Colombia : Officials say grazing giants threaten wildlife, humans in Colombia.

More than 100 African hippos descended from fewer than a handful imported as exotic pets by drug lord Pablo Escobar, face an uncertain future in Colombia.

After the government added Escobar's so-called ''cocaine'' hippos Friday to a list of ''introduced, invasive species,'' experts say killing them maybe the only viable option.

From the few individuals once housed at Escobar's Hacienda Napoles estate, the hippos' numbers have ballooned, with 130 now roaming free north of Bogota around the Magdalena River.

Officials say the grazing giants, endemic to sub-Saharan Africa, threaten local wildlife and humans living along the river, whom they have already come to conflict with.

Attempts have been made to sterilize the animals, which can weigh as much as 1.8 tons, but doing so is expensive and difficult. ''Sacrifice [culling] remains on the table,'' said David Echverri, head of the Cornate state environmental agency in charge of the sterilisation effort.

''It is a necessary option. It could be the only way to stop the problem from getting worse,'' he told AFP.

Escobar, once head of the deadly Medellin Cartel, became one of the richest men on the planet, according to Forbes, thanks to the drug trafficking empire he built.

With his wealth he built a menagerie, acquiring Hippos, Flamingos, giraffes, zebras and Kangaroos for his ranch.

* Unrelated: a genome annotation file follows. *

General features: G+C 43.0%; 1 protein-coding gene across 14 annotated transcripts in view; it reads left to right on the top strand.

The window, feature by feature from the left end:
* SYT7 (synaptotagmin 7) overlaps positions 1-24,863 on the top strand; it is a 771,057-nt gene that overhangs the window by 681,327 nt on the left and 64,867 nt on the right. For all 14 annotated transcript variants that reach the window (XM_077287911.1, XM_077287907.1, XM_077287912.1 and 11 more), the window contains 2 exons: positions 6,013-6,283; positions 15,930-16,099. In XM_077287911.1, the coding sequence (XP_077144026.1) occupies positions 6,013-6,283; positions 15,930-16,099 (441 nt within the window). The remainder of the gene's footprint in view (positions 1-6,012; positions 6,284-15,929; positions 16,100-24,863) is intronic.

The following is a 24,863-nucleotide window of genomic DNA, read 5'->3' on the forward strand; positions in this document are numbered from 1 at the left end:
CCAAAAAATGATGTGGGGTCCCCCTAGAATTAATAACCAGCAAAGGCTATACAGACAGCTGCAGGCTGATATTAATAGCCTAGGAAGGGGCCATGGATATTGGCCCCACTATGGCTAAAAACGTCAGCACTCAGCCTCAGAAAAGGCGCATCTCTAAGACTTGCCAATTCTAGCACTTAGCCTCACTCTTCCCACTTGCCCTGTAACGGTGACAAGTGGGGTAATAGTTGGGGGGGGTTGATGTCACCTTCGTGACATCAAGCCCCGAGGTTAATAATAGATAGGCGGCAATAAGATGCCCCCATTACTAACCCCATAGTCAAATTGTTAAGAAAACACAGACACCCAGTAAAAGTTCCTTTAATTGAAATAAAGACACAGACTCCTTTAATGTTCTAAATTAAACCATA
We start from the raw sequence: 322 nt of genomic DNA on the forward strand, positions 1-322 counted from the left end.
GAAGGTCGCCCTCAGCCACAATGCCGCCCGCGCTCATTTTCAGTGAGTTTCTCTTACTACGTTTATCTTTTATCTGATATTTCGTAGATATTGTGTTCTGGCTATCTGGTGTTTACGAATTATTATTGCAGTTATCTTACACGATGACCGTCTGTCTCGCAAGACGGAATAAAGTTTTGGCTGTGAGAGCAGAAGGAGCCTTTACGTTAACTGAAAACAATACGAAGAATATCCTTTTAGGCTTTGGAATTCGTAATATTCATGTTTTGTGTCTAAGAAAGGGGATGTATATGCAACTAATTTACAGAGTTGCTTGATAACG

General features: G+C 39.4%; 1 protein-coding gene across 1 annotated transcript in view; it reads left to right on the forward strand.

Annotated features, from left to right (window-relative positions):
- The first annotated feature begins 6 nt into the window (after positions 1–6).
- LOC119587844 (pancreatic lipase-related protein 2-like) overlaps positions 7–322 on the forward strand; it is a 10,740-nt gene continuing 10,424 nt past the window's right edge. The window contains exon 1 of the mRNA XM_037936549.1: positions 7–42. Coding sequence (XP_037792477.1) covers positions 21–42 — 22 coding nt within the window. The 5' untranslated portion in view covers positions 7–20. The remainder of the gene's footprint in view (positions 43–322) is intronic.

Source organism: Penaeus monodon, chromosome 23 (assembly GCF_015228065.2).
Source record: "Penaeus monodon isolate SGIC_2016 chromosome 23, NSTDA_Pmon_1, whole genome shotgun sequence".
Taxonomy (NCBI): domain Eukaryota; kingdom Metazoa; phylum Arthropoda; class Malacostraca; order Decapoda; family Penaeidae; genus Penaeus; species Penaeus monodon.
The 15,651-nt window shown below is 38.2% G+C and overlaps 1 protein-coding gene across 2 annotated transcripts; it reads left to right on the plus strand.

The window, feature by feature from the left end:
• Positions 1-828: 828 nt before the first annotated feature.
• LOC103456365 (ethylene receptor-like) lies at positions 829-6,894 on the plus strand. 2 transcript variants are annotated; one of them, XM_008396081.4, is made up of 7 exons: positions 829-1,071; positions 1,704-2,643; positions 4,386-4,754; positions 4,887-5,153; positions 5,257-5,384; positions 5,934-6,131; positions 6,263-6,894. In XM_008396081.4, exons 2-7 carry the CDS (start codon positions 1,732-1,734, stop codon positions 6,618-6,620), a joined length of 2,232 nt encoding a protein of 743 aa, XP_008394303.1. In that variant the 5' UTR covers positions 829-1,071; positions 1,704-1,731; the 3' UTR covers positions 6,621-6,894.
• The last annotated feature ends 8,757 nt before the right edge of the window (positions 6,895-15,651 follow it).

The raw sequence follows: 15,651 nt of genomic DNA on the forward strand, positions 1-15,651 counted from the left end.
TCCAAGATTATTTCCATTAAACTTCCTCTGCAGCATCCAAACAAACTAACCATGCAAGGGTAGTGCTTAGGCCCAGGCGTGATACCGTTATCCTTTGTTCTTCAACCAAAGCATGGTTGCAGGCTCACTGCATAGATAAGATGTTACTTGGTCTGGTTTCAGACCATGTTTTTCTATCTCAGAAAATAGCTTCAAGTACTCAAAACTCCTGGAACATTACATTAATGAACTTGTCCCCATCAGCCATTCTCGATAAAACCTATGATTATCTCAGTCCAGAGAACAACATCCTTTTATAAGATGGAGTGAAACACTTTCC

After he was shot dead by the police in 1993, all but the hippopotamuses were sold to zoos. The semi-aquatic ungulates were left to roam Escobar's estate and continued breeding.

They are now believed to be the largest so-called ''bloat'' of hippopotamuses outside of Africa.

The creatures have long been a headache for authorities faced with a vocal anti-culling campaign.

Last Friday, the government officially declared the hippos an invasive species and announced it had a plan to ''manage'' their population, which studies have suggested could quadruple in 10 years.

Former environment minister Manuel Rodriguez has urged the government to use any means, including a hunt on the animals.

''Obviously there are animal activists opposed to this, but what is the alternative?'' he said.

To date, Comare has managed to surgically sterilize 11 hippos and dart another 40 with contraceptives. The effort has cost more than $100,000, but has failed to stop the hippo numbers from swelling.

''Everything with hippos is complex, expensive and dangerous,'' Echeverri mentioned. [ AFP ]


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